January 18, 2006
I lost my temper again today. As is always the case, the straw that broke the camel’s back was a minor, insignificant thing. I live in an complex of two story apartment buildings, town homes and duplexes. The local Fire Department has cited the management for allowing us all to have charcoal and gas grills on our patios. When we were first looking at apartments 18 months ago we discovered that there was a regulation prohibiting gas or charcoal grills on the deck of any apartment. Makes sense actually, having a large potential fire source on a wooden deck attached to multi-unit housing is a disaster waiting to happen.
As it turns out using a gas or charcoal grill within ten feet of the building is against city ordinance as well. The city has asked the management here to have us all remove our grills from the patios and store them in our garages. This is the part that I don’t get, and what ultimately set me off this afternoon. I understand perfectly not using the grill within ten feet of the building, but I don’t get why I can’t STORE it outside less than ten feet from the building. My patio isn’t ten feet in any direction so I can’t keep the grill there. I guess it’s a fire hazard that close to the building.
So we’ll keep it INSIDE the building. Yeah. That’ll be better.
There was a message waiting for me on my voice mail when I got home today from one of the new people in the office. (There’s always a new person in the office.) She told me that I had to move my grill before the inspection or I’d be fined $75 by the city. I lost it. I screamed and threw things. I hit the walls and desk. I yelled so long and so loud that my throat is raw even now, hours later. My first reaction was to throw the grill away, or better yet drag to the office and dump it in their doorway. Some shred of calmness took over and I only stuffed it into a corner of the garage. Getting to the passenger side of the car while it is in the garage is no longer possible.
I went so far as to call the non-emergency number for the Fire Department, but they only referred me to the administration office, which naturally had closed ten or fifteen minutes earlier. So I yelled and ranted some more, scaring the cats and generally behaving like a lunatic. Eventually I ran out of expletives and energy. Instead of making dinner (I was in NO mood for cooking) I ordered Chinese take out and ate that instead. In a minor miracle my throat did not seize on me and I was able to eat without difficulty.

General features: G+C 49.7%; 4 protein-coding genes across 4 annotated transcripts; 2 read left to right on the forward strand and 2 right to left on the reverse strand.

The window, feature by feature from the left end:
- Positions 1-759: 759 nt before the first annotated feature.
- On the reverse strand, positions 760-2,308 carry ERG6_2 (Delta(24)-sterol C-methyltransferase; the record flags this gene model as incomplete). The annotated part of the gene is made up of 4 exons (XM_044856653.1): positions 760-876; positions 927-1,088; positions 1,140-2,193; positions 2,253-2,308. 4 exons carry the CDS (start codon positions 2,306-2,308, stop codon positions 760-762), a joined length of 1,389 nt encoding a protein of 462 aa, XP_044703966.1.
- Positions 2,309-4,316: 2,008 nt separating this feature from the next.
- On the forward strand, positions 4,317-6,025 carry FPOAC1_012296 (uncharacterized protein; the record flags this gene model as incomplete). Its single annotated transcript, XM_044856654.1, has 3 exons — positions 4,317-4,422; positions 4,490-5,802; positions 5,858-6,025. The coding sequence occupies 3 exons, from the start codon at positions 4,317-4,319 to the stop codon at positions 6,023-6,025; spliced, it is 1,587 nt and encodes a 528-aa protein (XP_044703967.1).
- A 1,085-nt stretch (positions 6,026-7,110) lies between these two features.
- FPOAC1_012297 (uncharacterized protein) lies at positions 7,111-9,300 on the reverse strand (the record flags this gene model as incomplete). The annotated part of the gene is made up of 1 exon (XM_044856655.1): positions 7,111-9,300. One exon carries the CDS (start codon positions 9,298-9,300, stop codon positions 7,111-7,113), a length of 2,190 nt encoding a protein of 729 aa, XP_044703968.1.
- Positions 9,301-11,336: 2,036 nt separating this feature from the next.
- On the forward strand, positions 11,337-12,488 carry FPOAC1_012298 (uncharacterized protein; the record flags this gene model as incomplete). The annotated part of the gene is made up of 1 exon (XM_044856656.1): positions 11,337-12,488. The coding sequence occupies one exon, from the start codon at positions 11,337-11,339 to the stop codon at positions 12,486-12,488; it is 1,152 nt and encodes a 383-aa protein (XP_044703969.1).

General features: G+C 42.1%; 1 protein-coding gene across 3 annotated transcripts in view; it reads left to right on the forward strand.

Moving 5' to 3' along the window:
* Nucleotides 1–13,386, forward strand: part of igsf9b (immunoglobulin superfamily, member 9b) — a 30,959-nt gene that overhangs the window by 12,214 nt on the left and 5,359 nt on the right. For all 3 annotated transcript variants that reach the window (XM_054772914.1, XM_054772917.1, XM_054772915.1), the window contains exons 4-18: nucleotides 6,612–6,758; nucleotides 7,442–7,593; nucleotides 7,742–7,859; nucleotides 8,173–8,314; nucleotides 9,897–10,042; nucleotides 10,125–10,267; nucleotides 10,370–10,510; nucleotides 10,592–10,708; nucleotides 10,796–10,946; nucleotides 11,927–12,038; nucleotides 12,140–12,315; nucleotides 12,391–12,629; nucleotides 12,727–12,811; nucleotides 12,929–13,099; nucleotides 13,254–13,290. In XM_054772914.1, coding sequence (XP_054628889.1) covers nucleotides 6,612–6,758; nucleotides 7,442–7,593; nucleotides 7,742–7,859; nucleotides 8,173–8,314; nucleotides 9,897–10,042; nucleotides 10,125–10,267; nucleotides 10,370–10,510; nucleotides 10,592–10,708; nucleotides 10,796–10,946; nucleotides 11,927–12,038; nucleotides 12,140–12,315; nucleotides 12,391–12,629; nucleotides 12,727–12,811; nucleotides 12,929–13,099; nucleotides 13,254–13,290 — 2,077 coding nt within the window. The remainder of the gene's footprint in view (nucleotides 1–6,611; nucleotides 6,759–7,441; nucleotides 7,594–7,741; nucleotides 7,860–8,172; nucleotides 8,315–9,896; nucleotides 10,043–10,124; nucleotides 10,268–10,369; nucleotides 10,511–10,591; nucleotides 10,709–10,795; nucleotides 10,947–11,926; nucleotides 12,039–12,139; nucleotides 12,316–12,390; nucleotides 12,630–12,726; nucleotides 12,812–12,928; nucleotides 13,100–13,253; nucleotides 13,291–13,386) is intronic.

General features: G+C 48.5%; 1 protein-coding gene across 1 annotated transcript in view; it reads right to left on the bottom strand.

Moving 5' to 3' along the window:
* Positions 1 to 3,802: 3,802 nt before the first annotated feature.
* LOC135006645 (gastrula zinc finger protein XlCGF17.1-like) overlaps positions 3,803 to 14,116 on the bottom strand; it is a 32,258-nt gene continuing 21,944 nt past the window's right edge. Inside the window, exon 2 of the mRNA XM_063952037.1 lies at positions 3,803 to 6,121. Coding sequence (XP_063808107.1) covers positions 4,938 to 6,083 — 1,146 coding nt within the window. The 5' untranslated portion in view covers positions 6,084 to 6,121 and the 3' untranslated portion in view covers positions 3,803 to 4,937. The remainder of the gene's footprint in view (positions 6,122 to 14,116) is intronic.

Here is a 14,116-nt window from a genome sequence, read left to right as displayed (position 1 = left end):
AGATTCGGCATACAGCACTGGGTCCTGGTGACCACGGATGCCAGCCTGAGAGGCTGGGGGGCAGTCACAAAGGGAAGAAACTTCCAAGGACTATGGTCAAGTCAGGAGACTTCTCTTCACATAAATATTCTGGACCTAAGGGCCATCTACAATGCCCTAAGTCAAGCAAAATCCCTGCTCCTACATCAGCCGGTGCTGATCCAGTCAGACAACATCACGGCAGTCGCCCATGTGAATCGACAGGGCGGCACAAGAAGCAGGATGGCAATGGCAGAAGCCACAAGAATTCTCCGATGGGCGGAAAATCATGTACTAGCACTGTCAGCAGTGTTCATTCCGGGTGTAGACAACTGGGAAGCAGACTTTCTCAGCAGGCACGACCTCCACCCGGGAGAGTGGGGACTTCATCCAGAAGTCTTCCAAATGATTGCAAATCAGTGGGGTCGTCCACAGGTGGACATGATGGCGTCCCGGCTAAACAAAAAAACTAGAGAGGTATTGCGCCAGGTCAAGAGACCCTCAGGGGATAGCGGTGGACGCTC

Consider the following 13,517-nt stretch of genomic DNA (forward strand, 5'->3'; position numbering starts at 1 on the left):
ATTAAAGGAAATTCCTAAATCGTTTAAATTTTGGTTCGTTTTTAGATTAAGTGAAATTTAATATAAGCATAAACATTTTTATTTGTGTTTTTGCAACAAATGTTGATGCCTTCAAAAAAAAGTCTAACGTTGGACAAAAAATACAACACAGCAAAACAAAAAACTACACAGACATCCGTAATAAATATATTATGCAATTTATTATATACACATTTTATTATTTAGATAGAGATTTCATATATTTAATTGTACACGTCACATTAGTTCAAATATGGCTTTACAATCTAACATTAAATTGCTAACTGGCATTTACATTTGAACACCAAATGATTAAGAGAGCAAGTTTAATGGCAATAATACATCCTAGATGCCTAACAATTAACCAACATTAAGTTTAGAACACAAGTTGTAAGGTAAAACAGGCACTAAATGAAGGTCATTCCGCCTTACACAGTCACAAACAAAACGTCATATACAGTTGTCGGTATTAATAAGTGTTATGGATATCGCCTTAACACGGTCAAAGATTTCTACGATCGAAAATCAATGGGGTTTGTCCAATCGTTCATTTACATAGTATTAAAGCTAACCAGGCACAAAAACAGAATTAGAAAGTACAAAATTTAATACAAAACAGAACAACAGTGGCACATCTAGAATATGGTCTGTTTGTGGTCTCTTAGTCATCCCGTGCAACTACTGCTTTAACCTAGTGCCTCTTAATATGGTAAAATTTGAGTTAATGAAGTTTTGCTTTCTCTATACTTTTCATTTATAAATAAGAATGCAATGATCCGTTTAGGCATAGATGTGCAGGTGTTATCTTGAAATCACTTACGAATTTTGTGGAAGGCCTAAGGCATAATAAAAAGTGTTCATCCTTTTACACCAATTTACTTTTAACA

Laying in bed just now trying to fall asleep I knew I had to write about this in order to capture it to read later, and also to help me finishing venting. I know my rage this afternoon wasn’t really about the OPFD or the grill or the apartment management. It was about feeling a loss of control. Someone outside of me was telling me what to do and I didn’t like it. You see, Michele, by committing suicide, in effect told me what to do. And she put me in a situation where I frequently feel out of control. Since I haven’t quite forgiven her for that transgression, I can hardly let anyone else off for doing the same.
I think that coming back from the edge of despair is really about regaining control when everything feels beyond your ability to direct. It’s about relearning how the world works and what coping tools you have available to deal with the vagaries of life. Initially your freeboard (the distance between the water line and the edge of the hull on a boat) is greatly diminished by the weight of the grief you are carrying. The slightest upset results in water coming onboard raising the possibility of your sinking beneath the waves. Over time you manage to toss overboard some of the grief, and you gain some more freeboard. Upsets can still happen, and they are all the more scary because shipping more water now takes you back to that precarious time when one more drop would take you down.
Put another, less prosaic way, your greatest danger lies not at rock bottom. At rock bottom you have nothing else to lose. You just exist. But once you start the climb back towards normal, any fall, any slip takes you back to the ultimate place of despair, of which you just clawed your way out. Going back down is scarier than anything else for me. I don’t know if I can climb out again. Having weathered the first three months of this new stage of my life I now have something new to lose, and no way to recover should I get knocked down again. Had my contract not been renewed I don’t think I would have survived. I think I might have tried to follow Michele.
Having dodged that bullet, however, I am now wary of situations that contain in them the potential of great failure or turmoil. I need to have a period of rest and strength building at this first plateau above despair, so that I can climb up to the next, and the next after that. My anger is merely an expression of the fear I have of falling now that I am up from the very depths of hell on earth.